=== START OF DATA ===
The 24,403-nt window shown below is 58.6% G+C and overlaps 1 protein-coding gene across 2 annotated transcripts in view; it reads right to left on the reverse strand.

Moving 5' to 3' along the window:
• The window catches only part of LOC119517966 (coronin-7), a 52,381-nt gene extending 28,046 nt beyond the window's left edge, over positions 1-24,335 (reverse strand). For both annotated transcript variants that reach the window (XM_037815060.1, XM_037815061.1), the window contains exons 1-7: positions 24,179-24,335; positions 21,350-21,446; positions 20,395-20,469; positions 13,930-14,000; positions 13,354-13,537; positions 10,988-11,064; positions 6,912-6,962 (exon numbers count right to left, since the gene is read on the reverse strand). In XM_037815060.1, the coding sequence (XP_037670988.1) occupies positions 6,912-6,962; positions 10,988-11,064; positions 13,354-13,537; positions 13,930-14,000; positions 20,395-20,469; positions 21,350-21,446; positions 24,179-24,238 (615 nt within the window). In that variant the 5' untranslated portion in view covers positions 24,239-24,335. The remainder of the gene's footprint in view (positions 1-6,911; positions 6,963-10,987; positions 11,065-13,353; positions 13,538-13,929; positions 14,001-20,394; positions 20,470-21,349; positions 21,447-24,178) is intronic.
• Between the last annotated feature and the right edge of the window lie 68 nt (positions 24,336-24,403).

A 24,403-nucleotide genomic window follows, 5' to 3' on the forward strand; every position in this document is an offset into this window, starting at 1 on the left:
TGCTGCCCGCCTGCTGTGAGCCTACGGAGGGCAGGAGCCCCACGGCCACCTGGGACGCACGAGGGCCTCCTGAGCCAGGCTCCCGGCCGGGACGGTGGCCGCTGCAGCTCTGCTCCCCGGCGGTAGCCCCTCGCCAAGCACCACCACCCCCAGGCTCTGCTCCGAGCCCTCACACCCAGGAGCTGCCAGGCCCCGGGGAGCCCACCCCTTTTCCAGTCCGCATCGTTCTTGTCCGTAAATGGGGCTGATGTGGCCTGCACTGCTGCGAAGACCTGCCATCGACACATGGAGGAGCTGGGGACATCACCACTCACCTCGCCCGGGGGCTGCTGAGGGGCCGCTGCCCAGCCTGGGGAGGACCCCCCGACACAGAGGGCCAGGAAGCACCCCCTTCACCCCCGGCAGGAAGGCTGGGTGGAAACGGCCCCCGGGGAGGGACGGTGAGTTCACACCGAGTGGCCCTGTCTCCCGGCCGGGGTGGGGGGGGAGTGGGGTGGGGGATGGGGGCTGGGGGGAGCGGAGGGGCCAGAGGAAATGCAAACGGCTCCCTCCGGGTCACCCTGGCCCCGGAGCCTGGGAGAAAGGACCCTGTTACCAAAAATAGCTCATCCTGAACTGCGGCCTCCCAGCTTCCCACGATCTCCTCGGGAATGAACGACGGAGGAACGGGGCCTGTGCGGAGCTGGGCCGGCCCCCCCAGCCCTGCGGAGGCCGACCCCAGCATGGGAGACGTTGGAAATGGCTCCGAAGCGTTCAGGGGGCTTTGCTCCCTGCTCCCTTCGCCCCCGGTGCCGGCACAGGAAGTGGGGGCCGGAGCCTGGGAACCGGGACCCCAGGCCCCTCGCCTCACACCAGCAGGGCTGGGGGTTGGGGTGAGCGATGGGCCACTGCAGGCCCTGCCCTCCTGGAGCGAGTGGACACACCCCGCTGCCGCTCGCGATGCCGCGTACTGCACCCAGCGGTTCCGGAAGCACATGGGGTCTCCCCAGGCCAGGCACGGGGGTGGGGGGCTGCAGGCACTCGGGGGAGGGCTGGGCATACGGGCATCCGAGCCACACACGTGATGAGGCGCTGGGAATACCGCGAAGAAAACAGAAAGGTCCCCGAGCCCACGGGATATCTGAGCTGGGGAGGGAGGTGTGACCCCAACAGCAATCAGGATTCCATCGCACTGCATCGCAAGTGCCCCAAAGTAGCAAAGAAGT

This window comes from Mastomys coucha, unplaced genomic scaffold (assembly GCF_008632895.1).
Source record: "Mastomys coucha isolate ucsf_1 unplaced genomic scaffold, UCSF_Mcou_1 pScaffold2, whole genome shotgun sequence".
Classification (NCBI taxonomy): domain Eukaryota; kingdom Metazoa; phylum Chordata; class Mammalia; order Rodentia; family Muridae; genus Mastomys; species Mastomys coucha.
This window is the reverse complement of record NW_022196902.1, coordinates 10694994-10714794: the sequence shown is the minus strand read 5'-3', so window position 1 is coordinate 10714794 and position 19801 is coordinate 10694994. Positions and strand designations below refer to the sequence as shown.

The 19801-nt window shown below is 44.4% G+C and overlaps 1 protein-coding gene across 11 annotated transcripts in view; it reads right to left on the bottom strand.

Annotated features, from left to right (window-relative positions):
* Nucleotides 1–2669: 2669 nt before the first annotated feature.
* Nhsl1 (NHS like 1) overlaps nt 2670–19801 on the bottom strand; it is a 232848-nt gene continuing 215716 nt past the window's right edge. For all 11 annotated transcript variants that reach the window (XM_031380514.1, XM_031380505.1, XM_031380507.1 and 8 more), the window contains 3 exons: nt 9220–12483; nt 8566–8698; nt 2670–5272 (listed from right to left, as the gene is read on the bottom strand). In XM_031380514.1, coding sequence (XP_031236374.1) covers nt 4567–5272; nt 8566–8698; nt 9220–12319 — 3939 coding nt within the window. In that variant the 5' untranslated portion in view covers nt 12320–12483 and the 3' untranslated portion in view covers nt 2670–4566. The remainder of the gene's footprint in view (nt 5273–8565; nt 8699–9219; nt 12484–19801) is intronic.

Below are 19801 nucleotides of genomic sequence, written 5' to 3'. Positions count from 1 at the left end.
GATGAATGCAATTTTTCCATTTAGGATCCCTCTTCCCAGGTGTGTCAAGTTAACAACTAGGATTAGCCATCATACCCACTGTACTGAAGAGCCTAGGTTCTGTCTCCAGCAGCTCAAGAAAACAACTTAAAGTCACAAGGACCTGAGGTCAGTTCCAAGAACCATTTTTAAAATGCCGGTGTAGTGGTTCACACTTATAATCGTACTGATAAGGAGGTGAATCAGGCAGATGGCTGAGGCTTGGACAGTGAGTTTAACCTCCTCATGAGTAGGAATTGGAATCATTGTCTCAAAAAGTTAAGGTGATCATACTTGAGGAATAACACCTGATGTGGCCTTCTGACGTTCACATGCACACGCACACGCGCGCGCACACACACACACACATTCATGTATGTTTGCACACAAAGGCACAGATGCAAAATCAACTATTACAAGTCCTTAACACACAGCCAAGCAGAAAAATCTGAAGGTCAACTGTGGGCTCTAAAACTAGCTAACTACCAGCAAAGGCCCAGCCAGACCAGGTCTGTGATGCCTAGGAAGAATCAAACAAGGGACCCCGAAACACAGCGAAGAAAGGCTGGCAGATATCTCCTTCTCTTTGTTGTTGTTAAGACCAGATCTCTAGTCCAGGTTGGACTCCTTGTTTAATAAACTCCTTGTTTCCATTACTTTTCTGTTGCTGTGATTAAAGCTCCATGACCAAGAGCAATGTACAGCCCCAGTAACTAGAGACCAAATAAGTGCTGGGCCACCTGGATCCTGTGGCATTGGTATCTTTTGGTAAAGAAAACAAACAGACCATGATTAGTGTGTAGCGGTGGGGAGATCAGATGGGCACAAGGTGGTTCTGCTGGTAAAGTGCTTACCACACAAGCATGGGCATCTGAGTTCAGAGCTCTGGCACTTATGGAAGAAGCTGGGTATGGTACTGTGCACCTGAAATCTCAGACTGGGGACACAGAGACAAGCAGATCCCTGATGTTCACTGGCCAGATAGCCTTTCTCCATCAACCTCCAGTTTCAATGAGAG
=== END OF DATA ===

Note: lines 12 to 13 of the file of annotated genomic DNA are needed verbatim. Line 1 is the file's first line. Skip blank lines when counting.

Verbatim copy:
Annotated features, from left to right (window-relative positions):
* Nucleotides 1–2669: 2669 nt before the first annotated feature.